It’s the time of year when most of Manitoba is typically covered in white stuff. But forget the snow: the colour that’s top of mind for many Manitoba businesses year-round is actually green.
Manitoba’s green advantage is key to attracting business to and within the province, with low electricity rates thanks to reliable, local, clean renewable resources, plus incentives and programs that help companies reduce greenhouse gases and their carbon footprint, not to mention new opportunities through a number of environmentally friendly emerging sectors.
Incorporating green strategies into every aspect of business — and ensuring customers, staff and everyone else understands the benefits of doing so — is a challenge many are embracing.
“In Manitoba we have about 22,000 workers that have some sort of task that has to do with the environment. There are over 250 different job titles related to the environment, and it just keeps growing,” says Jack Winram, executive director of the Manitoba Environmental Industries Association (MEIA), the non-profit, member-based industry association that works to advance environmental and clean technology opportunities through networking, education and member support. As a provincial sector council, MEIA also offers learning sessions, training programs, conferences, special events, project partnerships and more to help members find solutions to environmental challenges.
Today, more than 97 per cent of electricity generated in Manitoba comes from reliable, clean renewable resources including wind farms, solar panels and hydroelectric dams — making Manitoba’s electricity system one of the world’s cleanest and greenest.
“Corporations and businesses are taking a look at the map and seeing where energy is being generated that’s green, and Manitoba stands out as both green and affordable,” Winram says. “Industries are kicking tires in Manitoba and some have made announcements to possibly set up here, whether it be manufacturing green hydrogen or things like solar panels. It’s a great business opportunity for Manitoba.”
Manitoba’s commitment to green initiatives was highlighted in July when the province launched its new clean energy roadmap, with a goal to ensure government, communities and industry make strategic investments in the energy sector for sustainable economic growth. The roadmap provides direction for the province to position itself for economic opportunities thanks to its clean energy advantages, while attracting investment and jobs and advancing climate goals, energy affordability, electricity modernization and Indigenous participation.
With the roadmap announcement, the need for Manitoba to double — or possibly even triple — its hydro-generating capacity was made known, along with potential solutions, such as using more wind power. Despite the province’s already impressive 97 per cent non-emitting electrical generation, it will have a lot of work to do to hit the capacity demands on the electric infrastructure that are coming with a greener net-zero economy.
“There’s an acknowledgment that building Manitoba’s traditional hydroelectric dams is more of a long-term thing than short-term, and they’re getting too expensive,” Winram says. “So looking at the low-hanging fruit of energy efficiency is smart but so is being agnostic to where we purchase power from, as long as it’s clean and has a friendly environmental footprint.”
The opportunity for Manitoba’s Indigenous communities to participate in clean energy projects, creating sustained economic benefits for remote and Indigenous communities and supporting reconciliation, is another key provincial goal. To help businesses gain a deeper understanding of how to engage with Indigenous peoples and enhance trust and business relationships, one of several training courses MEIA offers for industry folks is Indigenous Economic Engagement training.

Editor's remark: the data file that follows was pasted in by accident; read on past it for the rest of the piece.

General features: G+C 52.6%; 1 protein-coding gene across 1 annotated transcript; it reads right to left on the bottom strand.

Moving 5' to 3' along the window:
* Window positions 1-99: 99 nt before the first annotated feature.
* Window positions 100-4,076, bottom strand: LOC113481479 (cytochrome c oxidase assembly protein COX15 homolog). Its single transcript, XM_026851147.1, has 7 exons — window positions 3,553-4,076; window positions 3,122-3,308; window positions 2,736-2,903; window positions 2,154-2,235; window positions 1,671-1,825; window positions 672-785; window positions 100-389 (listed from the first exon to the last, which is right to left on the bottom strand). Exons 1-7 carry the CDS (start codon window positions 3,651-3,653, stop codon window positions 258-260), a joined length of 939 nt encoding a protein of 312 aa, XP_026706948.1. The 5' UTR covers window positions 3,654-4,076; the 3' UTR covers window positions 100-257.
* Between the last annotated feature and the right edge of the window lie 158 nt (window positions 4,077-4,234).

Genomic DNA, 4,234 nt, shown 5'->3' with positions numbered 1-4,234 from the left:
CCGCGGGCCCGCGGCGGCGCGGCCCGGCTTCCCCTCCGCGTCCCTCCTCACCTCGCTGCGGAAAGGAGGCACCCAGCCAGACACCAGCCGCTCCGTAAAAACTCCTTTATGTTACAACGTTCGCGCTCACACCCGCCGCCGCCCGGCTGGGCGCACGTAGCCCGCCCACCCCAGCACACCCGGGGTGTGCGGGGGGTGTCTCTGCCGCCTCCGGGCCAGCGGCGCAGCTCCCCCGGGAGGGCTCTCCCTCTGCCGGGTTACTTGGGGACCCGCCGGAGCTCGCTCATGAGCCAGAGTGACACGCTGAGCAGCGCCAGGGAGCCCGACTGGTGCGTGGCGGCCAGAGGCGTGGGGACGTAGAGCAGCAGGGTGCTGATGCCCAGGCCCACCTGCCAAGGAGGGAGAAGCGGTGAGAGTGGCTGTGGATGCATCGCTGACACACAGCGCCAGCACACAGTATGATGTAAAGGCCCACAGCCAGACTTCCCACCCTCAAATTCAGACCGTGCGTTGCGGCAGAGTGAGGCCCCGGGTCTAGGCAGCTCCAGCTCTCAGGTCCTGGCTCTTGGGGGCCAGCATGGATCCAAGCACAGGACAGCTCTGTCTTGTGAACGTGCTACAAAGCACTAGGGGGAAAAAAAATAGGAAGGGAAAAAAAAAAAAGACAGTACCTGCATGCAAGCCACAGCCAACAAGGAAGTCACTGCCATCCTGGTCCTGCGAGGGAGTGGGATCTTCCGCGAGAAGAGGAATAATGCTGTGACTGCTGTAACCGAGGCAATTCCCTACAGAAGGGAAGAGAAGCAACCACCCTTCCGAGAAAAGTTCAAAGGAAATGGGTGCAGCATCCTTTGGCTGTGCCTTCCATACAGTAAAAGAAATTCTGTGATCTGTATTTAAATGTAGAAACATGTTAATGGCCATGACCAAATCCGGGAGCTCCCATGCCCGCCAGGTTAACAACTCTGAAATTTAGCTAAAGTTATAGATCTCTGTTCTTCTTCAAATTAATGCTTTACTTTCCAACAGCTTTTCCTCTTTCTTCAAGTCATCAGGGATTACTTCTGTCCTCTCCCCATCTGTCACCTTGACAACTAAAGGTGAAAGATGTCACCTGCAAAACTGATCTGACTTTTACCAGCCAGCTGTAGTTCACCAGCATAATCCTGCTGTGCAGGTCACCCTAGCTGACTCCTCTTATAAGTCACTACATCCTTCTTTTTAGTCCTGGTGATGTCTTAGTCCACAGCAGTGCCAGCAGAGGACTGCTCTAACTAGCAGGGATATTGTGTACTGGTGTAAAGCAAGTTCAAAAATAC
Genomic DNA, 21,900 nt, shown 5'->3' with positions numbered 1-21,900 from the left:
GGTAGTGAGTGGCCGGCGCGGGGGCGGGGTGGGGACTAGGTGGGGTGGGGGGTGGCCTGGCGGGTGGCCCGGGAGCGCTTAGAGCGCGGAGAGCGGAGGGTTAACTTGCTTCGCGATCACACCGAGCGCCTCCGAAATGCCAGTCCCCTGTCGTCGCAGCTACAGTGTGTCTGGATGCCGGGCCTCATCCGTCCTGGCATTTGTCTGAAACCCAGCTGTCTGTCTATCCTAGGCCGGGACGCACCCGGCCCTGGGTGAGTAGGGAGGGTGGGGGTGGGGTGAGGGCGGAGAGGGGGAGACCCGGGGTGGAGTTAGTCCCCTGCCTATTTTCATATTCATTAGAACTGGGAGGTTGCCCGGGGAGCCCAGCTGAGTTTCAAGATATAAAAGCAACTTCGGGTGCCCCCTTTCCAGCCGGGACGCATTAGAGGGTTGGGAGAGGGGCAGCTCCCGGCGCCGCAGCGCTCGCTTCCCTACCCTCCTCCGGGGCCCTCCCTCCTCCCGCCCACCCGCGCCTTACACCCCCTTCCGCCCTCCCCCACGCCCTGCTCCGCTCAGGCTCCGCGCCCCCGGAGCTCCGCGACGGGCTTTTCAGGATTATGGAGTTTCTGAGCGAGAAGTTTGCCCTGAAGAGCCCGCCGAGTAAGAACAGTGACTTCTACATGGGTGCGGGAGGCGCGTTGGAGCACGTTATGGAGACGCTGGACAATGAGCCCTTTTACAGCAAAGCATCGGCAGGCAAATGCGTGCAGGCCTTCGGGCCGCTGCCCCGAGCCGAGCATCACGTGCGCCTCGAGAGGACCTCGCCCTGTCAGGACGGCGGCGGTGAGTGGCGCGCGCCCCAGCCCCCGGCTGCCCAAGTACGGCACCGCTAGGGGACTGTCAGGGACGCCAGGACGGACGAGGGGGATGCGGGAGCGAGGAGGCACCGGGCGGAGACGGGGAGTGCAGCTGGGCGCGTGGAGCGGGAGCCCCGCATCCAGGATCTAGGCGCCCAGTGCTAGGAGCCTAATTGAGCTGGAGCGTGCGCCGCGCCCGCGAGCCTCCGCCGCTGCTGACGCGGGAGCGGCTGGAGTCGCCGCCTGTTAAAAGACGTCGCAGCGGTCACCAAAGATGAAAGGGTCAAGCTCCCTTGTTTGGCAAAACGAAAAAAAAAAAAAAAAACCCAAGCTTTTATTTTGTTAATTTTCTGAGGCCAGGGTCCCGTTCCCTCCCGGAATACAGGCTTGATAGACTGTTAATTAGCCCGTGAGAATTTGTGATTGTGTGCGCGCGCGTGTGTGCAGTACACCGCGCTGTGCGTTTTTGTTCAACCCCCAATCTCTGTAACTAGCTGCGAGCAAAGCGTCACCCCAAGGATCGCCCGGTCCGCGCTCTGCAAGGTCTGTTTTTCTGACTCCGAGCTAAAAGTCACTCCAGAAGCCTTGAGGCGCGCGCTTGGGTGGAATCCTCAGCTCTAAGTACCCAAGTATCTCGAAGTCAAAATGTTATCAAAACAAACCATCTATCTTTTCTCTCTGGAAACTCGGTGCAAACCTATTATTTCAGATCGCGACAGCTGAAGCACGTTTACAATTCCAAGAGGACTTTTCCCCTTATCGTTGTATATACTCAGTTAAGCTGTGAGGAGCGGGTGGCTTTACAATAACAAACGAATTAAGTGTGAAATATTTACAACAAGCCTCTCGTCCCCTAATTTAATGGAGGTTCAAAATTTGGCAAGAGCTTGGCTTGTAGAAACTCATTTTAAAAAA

“Being the sector council for natural resources, energy and environment, it’s very important that we’re inclusive of Indigenous communities, especially in mining development and resource development,” Winram explains. “Our course is taught by a First Nation owned organization and talks about how to engage economically with First Nations, what that engagement looks like and what those joint ventures and partnerships look like.”
Helping Manitoba in its goals to be greener, Prairies Economic Development Canada (PrairiesCan), the federal government department that diversifies the economy across the prairies, has identified Clean Technologies/Clean Resources as one of its priority sectors. PrairiesCan is providing funding for businesses in this area, along with promoting the federal Building a Green Prairie Economy Act. The act calls for developing a framework to enhance local collaboration and engagement between federal and prairie partners to build a green economy in Manitoba, Saskatchewan and Alberta, promoting economic stability, growth and employment.
The province is also embracing several emerging sectors that fall under the green category and open up new opportunities for business, such as bio-products, freshwater lake management, electric vehicles and eco-tourism. Manitoba has an opportunity to be a worldwide leader in energy efficiency, and investment in being green is a business opportunity that can’t be ignored, Winram says.
“If we’re looking at economic growth and creating jobs, and keeping our young people from moving away from Manitoba for better opportunities, we need to be making these investments where we have this advantage,” he explains.
“We have an advantage in green electricity, and we have an advantage in critical minerals, to complement our advantage in other areas like manufacturing and agriculture. This is where we need to make the investments for Manitoba.” ■
Read the rest of the Winter 2023 MBiz Magazine here.